Puts emphasis on the domain to reduce spoofing risk. Linkifies URL segments (press Ctrl, Meta, Shift or Alt). More URL formatting options configurable.

Modify Headers – modify_headers-0.6.4-fx+mz+sm.xpi
Add, modify and filter http request headers. You can modify the user agent string, add headers to spoof a mobile request (e.g. x-up-calling-line-id) and much more.

NoScript – noscript-1.8.1.3-fx+mz+sm.xpi
The best security you can get in a web browser!
Allow active content to run only from sites you trust, and protect yourself against XSS attacks.

PDF Download – pdf_download-2.0.0.0-fx.xpi
Use PDF Download to do whatever you like with PDF files on the Web. Regain control of them and eliminate browser problems, view PDFs directly in Firefox as HTML, and use the all-new Web-to-PDF toolbar to save and share Web pages as high-quality PDF files.

Poster – poster-1.7.1-fx.xpi
A developer tool for interacting with web services and other web resources that lets you make HTTP requests, set the entity body, and content type. This allows you to interact with web services and inspect the results…

RefControl – refcontrol-0.8.11-fx.xpi
Control what gets sent as the HTTP Referer on a per-site basis.

ReloadEvery – reloadevery-2.0-fx.xpi
Reloads web pages every so many seconds or minutes. The function is accessible via the context menu (menu you get when you right click on a web page) or via a drop down menu on the reload button

Shazou – shazou-2.1-fx.xpi
Finally mapping is integrated with the Firefox browser. The product called Shazou (pronounced Shazoo it is Japanese for mapping) enables the user with one-click to map and geo-locate any website they are currently viewing.

ShowIP – showip-0.8.08r14b0251-fx+mz.xpi

Show the IP address(es) of the current page in the status bar. It also allows querying custom information services by IP (right mouse button) and hostname (left mouse button), like whois, netcraft. Additionally you can copy the IP address to the clipboard.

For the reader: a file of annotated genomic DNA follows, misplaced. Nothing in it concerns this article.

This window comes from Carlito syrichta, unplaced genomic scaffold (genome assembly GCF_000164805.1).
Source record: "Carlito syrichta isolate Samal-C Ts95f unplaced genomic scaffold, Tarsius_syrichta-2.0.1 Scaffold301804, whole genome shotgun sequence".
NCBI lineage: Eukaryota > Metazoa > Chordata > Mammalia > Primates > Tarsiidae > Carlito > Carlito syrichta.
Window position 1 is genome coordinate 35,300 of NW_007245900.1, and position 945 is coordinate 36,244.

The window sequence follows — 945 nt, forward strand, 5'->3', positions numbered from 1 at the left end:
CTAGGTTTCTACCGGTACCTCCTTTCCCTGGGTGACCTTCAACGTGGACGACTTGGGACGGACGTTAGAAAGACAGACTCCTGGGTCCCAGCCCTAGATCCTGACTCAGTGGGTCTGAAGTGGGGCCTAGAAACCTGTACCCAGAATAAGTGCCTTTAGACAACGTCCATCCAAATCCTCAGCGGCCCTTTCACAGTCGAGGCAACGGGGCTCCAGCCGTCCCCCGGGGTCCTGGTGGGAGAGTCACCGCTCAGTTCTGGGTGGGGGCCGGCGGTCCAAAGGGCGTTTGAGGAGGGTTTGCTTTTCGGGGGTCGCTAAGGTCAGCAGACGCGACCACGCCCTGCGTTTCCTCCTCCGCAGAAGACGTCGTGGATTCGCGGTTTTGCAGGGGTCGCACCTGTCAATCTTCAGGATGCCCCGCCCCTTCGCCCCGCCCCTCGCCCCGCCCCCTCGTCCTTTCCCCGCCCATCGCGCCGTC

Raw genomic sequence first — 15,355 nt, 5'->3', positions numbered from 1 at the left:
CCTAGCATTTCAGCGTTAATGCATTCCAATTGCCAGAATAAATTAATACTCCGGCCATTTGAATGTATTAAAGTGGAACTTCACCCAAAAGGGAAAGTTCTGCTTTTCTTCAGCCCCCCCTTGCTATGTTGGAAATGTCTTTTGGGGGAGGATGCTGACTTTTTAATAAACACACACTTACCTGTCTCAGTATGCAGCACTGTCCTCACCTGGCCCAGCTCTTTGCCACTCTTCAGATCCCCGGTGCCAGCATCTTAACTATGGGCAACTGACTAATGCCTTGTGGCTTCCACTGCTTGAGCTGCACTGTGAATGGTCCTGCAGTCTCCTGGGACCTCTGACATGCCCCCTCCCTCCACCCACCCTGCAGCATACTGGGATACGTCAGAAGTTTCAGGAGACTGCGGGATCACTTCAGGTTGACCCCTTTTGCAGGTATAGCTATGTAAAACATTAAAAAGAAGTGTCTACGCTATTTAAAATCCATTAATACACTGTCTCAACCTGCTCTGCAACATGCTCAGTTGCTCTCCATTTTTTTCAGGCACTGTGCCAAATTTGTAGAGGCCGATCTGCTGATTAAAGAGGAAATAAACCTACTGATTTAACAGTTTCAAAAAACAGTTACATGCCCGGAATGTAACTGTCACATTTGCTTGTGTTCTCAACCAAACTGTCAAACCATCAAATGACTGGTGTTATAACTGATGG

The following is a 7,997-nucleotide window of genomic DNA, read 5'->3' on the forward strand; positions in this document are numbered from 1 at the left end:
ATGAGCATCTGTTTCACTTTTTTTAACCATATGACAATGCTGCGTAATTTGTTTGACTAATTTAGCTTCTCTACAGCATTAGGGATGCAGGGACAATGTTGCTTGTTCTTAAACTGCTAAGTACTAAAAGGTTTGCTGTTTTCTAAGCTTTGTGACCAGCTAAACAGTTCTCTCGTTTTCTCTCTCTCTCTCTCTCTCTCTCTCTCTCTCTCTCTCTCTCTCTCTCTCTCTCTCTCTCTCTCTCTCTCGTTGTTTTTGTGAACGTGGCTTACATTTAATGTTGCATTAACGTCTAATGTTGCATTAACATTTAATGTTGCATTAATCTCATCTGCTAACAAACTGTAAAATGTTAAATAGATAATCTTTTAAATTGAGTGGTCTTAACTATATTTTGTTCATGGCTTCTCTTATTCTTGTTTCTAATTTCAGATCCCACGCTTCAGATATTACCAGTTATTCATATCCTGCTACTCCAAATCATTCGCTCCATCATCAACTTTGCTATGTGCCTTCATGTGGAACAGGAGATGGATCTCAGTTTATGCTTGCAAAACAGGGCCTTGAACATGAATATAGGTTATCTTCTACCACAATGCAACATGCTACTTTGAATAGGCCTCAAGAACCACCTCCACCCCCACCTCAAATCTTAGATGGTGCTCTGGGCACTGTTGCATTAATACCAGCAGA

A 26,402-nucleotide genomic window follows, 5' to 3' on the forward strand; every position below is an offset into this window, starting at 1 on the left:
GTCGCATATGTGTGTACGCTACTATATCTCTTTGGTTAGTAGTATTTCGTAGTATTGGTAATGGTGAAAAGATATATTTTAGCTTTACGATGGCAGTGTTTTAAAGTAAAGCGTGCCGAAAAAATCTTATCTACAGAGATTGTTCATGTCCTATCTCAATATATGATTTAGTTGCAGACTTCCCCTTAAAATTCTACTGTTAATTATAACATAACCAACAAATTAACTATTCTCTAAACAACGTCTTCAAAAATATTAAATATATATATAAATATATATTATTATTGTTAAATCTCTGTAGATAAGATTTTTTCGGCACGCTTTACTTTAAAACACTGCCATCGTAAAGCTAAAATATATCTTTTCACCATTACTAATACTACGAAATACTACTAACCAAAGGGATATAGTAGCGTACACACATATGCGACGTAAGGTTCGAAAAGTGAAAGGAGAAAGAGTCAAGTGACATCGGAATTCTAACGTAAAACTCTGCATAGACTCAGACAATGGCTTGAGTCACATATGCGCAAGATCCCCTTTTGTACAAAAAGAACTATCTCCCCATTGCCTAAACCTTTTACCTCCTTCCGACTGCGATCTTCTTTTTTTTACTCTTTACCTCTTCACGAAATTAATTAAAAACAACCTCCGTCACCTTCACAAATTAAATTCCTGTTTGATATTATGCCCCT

SQL Inject Me – sqlime-0.2.xpi [Doesn’t Work with FF3]
SQL Injection vulnerabilites can cause a lot of damage to a web application. A malicious user can possibly view records, delete records, drop tables or gain access to your server. SQL Inject-Me is the Exploit-Me tool used to test for SQL Injection vulnerabilities.

Tab Mix Plus – tab_mix_plus-dev-build.xpi
Tab Mix Plus enhances Firefox’s tab browsing capabilities. It includes such features as duplicating tabs, controlling tab focus, tab clicking options, undo closed tabs and windows, plus much more. It also includes a full-featured session manager.

TamperData – tamper_data-10.1.0-fx.xpi

Use tamperdata to view and modify HTTP/HTTPS headers and post parameters. Trace and time http response/requests. Security test web applications by modifying POST parameters.

TrashMail.net – trashmail.net-1.0.12-fx.xpi
Create free disposable email addresses and paste them directly in forms. This helps to protect you from spam mails and could be useful when subscribing to forums or newsletters

TwitterFox – twitterfox-1.7-fx.xpi
TwitterFox is a Firefox extension that notifies you of your friends’ statuses of Twitter.

User Agent Switcher – user_agent_switcher-0.6.11-fx+sm.xpi
Adds a menu and a toolbar button to switch the user agent of the browser.

Web Developer Toolbar – web_developer-1.1.6-fx.xpi
Adds a menu and a toolbar with various web developer tools.

XSS Inject Me – xssme-0.2.1.xpi [Doesn’t Work with FF3]
Cross-Site Scripting (XSS) is a common flaw found in todays web applications. XSS flaws can cause serious damage to a web application. Detecting XSS vulnerabilities early in the development process will help protect a web application from unnecessary flaws. XSS-Me is the Exploit-Me tool used to test for reflected XSS

you can download them all as one big zip here.

Written by jcran

September 23, 2008 at 7:16 PM

Posted in attack

Tagged with , , , ,

webFileScanner.pl – simple file & directory brute-force utility

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Here’s a simple utility i coded up using perl + lwp to blindly request files from a webserver + print the status code that’s returned. Functionally, it’s similar to the excellent ‘Dirbuster,’ but without the overhead of Java.